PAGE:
Again, Greek debt was in the news. This time, though, the focus was other defaults. For as long as nations have existed, they have borrowed money and then been unable to repay it. The first report of Greece defaulting on her debt was during the fourth century B.C. At the time, 10 Greek municipalities could not repay what they owed to the Delos Temple. During the past 2 centuries, Greece defaulted five times: 1826, 1843, 1860, 1893, 1932.
Who else has defaulted? We could look at Mexico. In 1982, she could not meet her debt obligations, and then again in 1994. 4 years later, Venezuela, Russia and Ukraine were at the center of a debt crisis. Then, in 2002, it was Argentina.
Looking at more than 50 nations during several centuries, this paper from Kenneth Rogoff and Carmen Reinhart explains the default story. It also tells us that countries that have never defaulted include the U.S., Canada, New Zealand and Australia; the Scandinavian countries; Taiwan, and Singapore (p. 14). In another study, scholars say that since 1830, the world has undergone 8 “default waves” in which “bunches of countries” have been unable to repay what they borrowed (p. 4).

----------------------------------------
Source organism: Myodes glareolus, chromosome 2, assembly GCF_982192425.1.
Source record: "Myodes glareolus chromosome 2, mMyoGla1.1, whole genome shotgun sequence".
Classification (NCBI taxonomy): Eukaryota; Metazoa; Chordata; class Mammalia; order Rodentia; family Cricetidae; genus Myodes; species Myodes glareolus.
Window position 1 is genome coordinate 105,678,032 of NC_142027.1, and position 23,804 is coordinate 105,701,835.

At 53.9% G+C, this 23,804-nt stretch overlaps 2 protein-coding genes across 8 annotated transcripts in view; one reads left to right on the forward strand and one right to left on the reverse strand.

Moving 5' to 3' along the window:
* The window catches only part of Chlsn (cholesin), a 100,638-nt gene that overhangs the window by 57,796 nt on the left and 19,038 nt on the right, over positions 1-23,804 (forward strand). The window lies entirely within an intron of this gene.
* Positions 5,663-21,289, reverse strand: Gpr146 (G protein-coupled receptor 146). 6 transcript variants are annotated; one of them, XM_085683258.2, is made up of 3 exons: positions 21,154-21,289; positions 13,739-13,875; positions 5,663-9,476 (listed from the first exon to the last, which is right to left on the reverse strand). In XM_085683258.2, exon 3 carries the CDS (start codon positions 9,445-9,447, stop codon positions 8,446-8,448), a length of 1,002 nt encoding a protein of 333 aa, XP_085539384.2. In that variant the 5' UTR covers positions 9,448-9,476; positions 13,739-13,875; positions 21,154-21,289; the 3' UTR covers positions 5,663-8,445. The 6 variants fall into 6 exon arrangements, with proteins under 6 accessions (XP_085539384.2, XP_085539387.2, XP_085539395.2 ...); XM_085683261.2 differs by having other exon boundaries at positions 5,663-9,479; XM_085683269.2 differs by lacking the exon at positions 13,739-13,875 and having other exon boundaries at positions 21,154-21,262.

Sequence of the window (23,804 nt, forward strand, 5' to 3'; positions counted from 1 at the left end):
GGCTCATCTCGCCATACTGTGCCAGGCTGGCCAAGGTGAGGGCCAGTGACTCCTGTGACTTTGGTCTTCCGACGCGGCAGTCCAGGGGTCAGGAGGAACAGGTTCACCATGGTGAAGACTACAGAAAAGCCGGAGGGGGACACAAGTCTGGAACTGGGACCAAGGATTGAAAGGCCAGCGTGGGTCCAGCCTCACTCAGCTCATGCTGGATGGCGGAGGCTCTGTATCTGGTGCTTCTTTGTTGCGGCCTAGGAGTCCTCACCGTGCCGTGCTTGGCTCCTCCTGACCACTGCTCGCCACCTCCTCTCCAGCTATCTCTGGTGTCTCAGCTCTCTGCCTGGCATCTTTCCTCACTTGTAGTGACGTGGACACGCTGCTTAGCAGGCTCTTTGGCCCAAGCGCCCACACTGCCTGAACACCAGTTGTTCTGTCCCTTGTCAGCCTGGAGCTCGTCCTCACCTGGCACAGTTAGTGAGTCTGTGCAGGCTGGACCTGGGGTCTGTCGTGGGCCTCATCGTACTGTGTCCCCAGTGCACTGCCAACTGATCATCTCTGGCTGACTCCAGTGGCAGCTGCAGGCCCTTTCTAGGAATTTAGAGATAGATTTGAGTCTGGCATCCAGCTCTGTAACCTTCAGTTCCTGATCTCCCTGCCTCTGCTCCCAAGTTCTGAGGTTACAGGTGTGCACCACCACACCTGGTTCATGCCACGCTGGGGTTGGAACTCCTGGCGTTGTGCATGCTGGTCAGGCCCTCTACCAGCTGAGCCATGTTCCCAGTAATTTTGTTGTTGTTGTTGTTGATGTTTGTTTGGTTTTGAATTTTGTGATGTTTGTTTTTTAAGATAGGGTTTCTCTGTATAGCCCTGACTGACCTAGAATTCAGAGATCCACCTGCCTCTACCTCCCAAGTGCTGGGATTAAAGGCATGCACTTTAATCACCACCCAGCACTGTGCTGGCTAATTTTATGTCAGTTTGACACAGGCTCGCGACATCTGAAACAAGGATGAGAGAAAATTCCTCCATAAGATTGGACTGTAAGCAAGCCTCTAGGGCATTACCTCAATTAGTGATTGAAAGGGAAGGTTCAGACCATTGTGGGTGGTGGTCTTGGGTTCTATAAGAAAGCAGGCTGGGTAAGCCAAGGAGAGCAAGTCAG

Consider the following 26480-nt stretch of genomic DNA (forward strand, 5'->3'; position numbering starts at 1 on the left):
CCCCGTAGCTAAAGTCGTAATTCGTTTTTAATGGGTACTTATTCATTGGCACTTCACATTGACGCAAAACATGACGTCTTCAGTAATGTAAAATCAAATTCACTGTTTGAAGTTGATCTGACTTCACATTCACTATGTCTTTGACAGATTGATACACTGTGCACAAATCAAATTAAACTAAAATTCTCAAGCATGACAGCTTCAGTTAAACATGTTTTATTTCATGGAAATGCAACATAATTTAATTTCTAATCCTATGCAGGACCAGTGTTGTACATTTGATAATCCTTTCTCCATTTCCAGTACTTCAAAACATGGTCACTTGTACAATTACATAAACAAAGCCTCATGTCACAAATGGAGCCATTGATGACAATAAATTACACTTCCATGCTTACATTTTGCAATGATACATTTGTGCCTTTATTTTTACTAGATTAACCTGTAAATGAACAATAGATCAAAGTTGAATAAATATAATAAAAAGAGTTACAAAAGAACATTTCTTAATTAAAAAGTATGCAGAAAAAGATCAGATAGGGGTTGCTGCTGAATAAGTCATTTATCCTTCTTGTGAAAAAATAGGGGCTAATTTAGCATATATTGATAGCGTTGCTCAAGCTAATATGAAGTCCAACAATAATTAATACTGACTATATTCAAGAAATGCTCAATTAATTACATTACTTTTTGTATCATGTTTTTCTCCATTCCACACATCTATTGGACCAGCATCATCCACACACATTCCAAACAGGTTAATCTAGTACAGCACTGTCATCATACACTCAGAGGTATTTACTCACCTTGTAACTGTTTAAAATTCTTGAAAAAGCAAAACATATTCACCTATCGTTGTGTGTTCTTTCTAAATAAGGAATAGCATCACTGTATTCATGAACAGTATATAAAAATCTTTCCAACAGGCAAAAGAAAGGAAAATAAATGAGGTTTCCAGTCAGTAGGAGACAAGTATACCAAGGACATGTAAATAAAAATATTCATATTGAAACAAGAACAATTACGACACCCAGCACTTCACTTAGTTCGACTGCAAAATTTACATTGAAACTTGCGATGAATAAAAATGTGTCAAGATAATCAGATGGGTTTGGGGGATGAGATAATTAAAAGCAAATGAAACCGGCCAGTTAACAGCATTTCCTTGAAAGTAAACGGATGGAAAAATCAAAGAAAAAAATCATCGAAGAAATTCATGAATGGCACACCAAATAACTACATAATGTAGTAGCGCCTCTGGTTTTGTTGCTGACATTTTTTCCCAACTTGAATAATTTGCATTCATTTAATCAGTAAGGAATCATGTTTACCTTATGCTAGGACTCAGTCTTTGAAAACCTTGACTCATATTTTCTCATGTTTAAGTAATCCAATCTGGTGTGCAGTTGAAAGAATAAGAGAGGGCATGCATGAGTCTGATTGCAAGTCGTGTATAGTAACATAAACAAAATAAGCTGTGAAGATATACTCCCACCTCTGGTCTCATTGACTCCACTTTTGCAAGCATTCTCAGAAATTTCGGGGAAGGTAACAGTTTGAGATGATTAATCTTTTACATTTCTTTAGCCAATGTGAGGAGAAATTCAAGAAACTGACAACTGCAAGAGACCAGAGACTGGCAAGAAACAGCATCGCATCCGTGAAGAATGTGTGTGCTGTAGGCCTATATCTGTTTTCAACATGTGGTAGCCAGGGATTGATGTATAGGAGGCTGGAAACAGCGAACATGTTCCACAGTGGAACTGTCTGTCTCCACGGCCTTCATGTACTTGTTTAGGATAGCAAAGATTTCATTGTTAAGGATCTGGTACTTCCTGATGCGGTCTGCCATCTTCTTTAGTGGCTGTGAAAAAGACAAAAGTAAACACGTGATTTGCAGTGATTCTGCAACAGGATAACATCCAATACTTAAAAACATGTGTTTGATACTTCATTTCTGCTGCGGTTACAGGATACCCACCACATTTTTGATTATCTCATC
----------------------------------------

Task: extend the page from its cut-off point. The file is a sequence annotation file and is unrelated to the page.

The message? The current European debt crisis is not unique.
The Economic Lesson
Sovereign debt is money borrowed by a sovereign government. Governments borrow money by selling “IOUs” to individuals, businesses, banks, and other governments. The IOUs are different types of government bonds.
When people refer to sovereign default, they mean the borrower is not adhering to the original IOU contract in some way. The borrower might not be paying interest that was agreed upon or the principal or may have moved the maturity dates to a later time.
An Economic Question: Why might Alexander Hamilton have said that a nation’s debt is a blessing as long as it is not excessive?